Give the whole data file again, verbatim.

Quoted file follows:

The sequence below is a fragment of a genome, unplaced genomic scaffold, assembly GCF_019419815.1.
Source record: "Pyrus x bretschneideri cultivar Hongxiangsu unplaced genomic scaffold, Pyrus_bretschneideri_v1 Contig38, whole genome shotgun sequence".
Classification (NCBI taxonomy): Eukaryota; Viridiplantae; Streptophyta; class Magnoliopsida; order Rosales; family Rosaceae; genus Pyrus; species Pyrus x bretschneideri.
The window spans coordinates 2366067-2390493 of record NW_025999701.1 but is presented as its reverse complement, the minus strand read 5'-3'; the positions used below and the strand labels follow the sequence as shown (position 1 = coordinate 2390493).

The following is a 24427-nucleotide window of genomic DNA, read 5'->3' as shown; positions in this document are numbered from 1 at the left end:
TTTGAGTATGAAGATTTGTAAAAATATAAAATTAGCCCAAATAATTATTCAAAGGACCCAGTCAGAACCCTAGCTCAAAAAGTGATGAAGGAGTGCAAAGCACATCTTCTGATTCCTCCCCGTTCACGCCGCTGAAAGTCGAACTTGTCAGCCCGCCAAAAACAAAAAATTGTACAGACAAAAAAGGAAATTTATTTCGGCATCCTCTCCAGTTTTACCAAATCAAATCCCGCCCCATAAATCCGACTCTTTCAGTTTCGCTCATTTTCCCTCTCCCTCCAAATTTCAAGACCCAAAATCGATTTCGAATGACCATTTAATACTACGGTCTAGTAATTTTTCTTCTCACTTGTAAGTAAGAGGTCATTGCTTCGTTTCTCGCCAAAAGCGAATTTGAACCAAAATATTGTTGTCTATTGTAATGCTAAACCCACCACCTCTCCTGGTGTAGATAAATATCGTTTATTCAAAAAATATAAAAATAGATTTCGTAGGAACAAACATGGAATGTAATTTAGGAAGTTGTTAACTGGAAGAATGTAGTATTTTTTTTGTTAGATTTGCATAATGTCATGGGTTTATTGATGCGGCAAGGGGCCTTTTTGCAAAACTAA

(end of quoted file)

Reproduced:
The sequence below is a fragment of a genome, unplaced genomic scaffold, assembly GCF_019419815.1.
Source record: "Pyrus x bretschneideri cultivar Hongxiangsu unplaced genomic scaffold, Pyrus_bretschneideri_v1 Contig38, whole genome shotgun sequence".
Classification (NCBI taxonomy): Eukaryota; Viridiplantae; Streptophyta; class Magnoliopsida; order Rosales; family Rosaceae; genus Pyrus; species Pyrus x bretschneideri.
The window spans coordinates 2366067-2390493 of record NW_025999701.1 but is presented as its reverse complement, the minus strand read 5'-3'; the positions used below and the strand labels follow the sequence as shown (position 1 = coordinate 2390493).

The following is a 24427-nucleotide window of genomic DNA, read 5'->3' as shown; positions in this document are numbered from 1 at the left end:
TTTGAGTATGAAGATTTGTAAAAATATAAAATTAGCCCAAATAATTATTCAAAGGACCCAGTCAGAACCCTAGCTCAAAAAGTGATGAAGGAGTGCAAAGCACATCTTCTGATTCCTCCCCGTTCACGCCGCTGAAAGTCGAACTTGTCAGCCCGCCAAAAACAAAAAATTGTACAGACAAAAAAGGAAATTTATTTCGGCATCCTCTCCAGTTTTACCAAATCAAATCCCGCCCCATAAATCCGACTCTTTCAGTTTCGCTCATTTTCCCTCTCCCTCCAAATTTCAAGACCCAAAATCGATTTCGAATGACCATTTAATACTACGGTCTAGTAATTTTTCTTCTCACTTGTAAGTAAGAGGTCATTGCTTCGTTTCTCGCCAAAAGCGAATTTGAACCAAAATATTGTTGTCTATTGTAATGCTAAACCCACCACCTCTCCTGGTGTAGATAAATATCGTTTATTCAAAAAATATAAAAATAGATTTCGTAGGAACAAACATGGAATGTAATTTAGGAAGTTGTTAACTGGAAGAATGTAGTATTTTTTTTGTTAGATTTGCATAATGTCATGGGTTTATTGATGCGGCAAGGGGCCTTTTTGCAAAACTAA